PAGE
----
But we will get time to take care of the boat, and everything as we approach the Doldrums.'
Michele Paret (FRA), Mirabaud:
'We are a little shaken around, a little tired. There is between 25 and 30 knots and we are under spinnaker and one reef, which is still a lot of sail for the cross seas and so we have to be vigilant. We are running short watches on the helm under spinnaker. The pilot is not so good in this stuff. And we don’t have much time to do anything else.
And on the helm sometimes it is less than an hour at night. We find our rhythm like that. As soon as we lie down we are out like a light, foul weather gear still on. A great tidy up will be needed at the end of the trades. But that will not be tomorrow.
We have no real concerns on the leaderboard at the moment, Estrella Damm is a fast boat, and even if we can’t get away from them we will be happy. There is one rudder which vibrates enormously especially in the pilot berth, The noise is like a 125cc moto gp bike. There is no rest, no respite at the moment. Within 36 hours the wind should be a little less. We have made many gybes without any problems recently. There are some sails on the deck which are stacked and well attached, which is as well because they are under water a lot of the time. But the boat is in full flight and so it all drains quickly.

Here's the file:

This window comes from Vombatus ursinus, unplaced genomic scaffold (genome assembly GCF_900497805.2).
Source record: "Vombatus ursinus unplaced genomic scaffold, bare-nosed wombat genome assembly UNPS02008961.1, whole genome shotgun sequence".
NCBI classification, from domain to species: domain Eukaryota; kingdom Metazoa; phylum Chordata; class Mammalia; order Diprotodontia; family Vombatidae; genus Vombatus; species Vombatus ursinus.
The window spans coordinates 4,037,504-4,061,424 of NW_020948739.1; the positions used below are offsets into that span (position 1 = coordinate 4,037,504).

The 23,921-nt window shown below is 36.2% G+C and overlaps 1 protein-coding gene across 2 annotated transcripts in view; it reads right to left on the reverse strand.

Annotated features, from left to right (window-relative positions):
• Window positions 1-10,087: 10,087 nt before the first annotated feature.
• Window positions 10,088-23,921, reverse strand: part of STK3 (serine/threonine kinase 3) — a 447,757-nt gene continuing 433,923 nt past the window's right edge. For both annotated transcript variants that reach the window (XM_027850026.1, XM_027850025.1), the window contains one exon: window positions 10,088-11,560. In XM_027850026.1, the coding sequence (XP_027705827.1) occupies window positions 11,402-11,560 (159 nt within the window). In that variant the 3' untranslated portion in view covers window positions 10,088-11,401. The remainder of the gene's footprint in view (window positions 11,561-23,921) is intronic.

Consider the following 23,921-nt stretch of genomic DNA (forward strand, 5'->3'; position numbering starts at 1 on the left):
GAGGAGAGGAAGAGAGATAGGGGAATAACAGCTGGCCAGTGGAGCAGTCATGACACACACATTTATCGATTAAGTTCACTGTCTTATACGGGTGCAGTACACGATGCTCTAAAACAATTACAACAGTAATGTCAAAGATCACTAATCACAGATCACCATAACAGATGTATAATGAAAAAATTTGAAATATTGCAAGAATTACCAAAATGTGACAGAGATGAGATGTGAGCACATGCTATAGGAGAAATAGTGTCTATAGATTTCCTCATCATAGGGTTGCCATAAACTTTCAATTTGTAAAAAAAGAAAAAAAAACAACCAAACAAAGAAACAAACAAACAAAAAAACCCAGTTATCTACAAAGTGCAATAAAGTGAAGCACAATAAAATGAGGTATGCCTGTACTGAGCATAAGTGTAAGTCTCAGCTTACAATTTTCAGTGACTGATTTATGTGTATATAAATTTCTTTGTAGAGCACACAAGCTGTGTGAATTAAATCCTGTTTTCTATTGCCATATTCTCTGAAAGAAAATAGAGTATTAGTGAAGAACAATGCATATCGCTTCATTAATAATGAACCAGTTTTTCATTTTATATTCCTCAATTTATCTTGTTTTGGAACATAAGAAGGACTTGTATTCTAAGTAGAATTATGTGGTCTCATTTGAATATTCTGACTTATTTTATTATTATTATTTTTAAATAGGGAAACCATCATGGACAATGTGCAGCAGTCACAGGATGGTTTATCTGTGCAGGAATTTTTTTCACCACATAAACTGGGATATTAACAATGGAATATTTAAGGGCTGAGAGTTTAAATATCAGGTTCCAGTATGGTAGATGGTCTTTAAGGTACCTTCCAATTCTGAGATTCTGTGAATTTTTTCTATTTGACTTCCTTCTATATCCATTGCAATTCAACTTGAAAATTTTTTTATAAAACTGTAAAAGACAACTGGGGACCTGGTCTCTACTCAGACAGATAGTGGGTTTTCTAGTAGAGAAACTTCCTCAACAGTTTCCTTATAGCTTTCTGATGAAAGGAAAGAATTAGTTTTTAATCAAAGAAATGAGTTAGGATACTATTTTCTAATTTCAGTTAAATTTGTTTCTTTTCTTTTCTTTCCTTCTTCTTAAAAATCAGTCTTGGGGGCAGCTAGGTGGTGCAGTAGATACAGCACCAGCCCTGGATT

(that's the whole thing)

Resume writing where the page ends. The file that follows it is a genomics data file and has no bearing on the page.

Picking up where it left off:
Iker Martinez (ESP), Mapfre:
'The truth: This is a lot of fun, really great, and the reason we all sail around the world, and whoever says otherwise is lying. Going upwind isn't fun. Now we have to think about the boats ahead: 'Estrella Damm' and 'Mirabaud' who are under 100 miles away, and little by little we are moving in. Although they are doing really well, especially Pepe and Alex, who are sailing a great race and it's not going to be easy to catch them up, but we will try. We'll see!
In terms of everything else, things are all the same onboard. A couple of nights ago we were rushing around a bit with some squalls that pushed us from side to side almost all night, but that seems to have paid off'